Use of newer, very high power calculators?



#16

I have what might be kind of a strange topic. This is one of those pointless "around the water cooler" topics, LOL, but I'm stuck at home babysitting today and am bored.

The TI Nspire thread got me thinking about this. I went and watched the demo videos for that calculator and I have a new HP50g.

Am I the weird one because I don't really see the usefulness of many of the advanced features of these calculators? I watched the TI videos and really couldn't see a single one of their fancy features that I would ever use. I bought my 50g because I've had my 48S for about 8-10 years and was just bored and wanted a new toy.

I have Matlab, Mathematica, and Mathcad on my notebook computer and I can guarantee that they do a LOT better job at displaying plots, running programs, FFTs, manipulating algebraic expressions, etc. I can also print results, copy results into technical reports, etc. using those programs.

I use my calculator when doing manual calcs, usually to understand a topic well enough to program it or check someone else's program. Programming my calculator would defeat this purpose because I learn what's going on by watching how the numbers come out the old fashioned way. The only advanced function I use is the occasional definite integral during virtual work calculations. I basically want my calculator to be screamin' fast at punching through big hairy equations with lots of nested radicals and other crazy stuff. The extreme superiority of RPL is why I use HPs.

As background, I'm a structural engineer (research-oriented, not design any more) in my mid-30s. In the past, mostly in undergrad, I spent time programming my (then) 28S and 48S. Turns out that I think that was a mistake too. It helped my grades, but I am not as good at doing a lot of that stuff by hand now as I should be.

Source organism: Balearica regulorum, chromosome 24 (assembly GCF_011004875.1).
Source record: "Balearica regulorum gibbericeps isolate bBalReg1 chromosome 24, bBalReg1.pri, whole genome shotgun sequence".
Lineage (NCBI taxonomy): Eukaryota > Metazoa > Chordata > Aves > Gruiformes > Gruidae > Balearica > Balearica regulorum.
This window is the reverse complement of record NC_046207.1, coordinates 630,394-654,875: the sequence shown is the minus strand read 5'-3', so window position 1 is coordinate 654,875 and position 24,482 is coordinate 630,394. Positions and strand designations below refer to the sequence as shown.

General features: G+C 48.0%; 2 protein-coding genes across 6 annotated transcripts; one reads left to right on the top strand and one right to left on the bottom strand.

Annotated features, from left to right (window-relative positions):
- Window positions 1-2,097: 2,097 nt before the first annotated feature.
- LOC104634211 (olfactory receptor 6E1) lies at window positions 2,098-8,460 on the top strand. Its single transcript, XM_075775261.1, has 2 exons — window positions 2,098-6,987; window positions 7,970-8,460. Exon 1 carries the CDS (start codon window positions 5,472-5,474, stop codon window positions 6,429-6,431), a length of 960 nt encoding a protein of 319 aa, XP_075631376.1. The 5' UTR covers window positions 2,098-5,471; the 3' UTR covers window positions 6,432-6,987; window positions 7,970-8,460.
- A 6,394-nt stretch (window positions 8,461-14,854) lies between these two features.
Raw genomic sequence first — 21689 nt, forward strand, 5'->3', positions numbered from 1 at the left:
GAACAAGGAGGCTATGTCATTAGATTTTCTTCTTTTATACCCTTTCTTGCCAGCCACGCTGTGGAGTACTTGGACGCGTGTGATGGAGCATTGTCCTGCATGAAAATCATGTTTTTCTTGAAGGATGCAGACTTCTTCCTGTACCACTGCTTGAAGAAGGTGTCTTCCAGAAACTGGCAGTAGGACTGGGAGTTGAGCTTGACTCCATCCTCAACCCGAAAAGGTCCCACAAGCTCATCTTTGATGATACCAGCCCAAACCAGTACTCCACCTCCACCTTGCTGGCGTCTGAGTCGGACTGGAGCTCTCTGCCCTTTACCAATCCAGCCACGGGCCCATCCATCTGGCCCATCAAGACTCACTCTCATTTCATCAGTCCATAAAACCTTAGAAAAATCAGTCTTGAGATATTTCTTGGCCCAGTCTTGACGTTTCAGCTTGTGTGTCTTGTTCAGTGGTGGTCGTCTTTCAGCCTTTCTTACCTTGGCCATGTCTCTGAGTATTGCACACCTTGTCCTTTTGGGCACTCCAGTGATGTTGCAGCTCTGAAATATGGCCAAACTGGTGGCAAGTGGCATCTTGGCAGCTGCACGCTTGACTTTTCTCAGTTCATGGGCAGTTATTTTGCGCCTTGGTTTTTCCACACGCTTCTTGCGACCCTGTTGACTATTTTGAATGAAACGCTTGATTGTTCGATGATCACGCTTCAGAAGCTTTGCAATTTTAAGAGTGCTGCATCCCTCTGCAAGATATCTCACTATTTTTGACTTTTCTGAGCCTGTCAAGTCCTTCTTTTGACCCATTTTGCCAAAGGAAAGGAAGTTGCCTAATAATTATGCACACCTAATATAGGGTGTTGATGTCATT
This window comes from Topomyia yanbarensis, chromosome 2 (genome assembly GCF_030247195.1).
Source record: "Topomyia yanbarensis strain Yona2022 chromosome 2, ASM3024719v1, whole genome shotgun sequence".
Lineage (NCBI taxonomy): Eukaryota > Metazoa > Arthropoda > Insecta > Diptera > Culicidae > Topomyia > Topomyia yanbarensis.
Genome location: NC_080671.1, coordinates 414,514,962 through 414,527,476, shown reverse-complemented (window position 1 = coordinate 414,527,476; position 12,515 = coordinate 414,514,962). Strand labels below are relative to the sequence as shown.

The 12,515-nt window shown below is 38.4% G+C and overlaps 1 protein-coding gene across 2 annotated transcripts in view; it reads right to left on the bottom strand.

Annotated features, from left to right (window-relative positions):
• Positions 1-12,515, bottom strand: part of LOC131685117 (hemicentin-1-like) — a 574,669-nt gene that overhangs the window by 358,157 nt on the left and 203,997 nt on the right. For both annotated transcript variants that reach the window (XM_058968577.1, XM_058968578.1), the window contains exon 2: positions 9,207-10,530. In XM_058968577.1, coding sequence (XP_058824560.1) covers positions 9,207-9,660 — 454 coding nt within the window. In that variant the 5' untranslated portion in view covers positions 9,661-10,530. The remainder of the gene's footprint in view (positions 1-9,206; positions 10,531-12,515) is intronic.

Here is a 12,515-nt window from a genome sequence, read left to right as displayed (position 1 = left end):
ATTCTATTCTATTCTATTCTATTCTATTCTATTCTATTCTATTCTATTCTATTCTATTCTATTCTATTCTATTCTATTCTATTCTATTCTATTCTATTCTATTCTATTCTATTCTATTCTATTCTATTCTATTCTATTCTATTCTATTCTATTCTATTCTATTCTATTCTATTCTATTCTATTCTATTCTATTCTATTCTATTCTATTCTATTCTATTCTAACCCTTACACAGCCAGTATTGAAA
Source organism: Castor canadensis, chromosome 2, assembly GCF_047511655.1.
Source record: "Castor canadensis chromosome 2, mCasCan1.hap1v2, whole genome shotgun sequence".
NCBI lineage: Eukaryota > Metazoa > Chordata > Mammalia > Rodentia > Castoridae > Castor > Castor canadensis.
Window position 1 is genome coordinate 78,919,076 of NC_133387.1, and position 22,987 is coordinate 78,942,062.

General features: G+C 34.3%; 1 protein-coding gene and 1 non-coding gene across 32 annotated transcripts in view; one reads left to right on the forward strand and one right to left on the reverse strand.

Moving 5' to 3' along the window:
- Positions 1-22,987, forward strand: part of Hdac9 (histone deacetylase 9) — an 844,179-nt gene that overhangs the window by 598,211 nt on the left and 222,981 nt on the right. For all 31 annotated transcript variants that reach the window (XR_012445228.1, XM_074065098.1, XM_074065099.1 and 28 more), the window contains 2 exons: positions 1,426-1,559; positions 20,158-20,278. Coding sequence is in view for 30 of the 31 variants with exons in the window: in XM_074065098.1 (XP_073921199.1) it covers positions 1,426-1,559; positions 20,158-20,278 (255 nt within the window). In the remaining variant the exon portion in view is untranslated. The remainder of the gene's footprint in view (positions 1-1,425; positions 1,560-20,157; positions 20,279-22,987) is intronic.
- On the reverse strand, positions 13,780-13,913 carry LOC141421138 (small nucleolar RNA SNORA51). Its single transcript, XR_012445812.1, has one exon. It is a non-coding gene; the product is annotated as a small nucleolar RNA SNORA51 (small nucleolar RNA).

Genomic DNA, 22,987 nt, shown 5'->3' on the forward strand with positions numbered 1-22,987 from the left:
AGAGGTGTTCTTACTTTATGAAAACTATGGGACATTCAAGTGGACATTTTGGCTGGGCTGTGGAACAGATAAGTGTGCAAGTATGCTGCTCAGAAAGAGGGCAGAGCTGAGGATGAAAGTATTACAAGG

Anyway, maybe I'm missing something: some other way to use my HPs to be more efficient. Do you guys use the more advanced features? How and why do you use them instead of tools on your computers? Maybe I can learn something from how you use it.

Edited: 2 Aug 2007, 12:31 p.m.


#17

Hi Brad.

At the risk of drawing ire from those who think that calculators have no place in the public school math classrooms, let me tell you why some educators see their value. The simple fact is that many kids just don't get the math, despite teachers' best efforts at teaching it. Some kids may come to understand slope a little easier if they can see the graph of y=2x and see how the slope changes as they drag the equation line to different angles, which the TI Nspire lets them do. Or they may understand the relationship between a circle's circumference and diameter if they draw a circle and make it bigger or smaller by dragging it and seeing that, while circumference and diameter change, the relationship between them (pi) stays constant. Some kids learn graphically, and the Nspire builds upon that. I don't think the Nspire is terribly useful outside of the educational environment, but it certainly has value within it, in my opinion.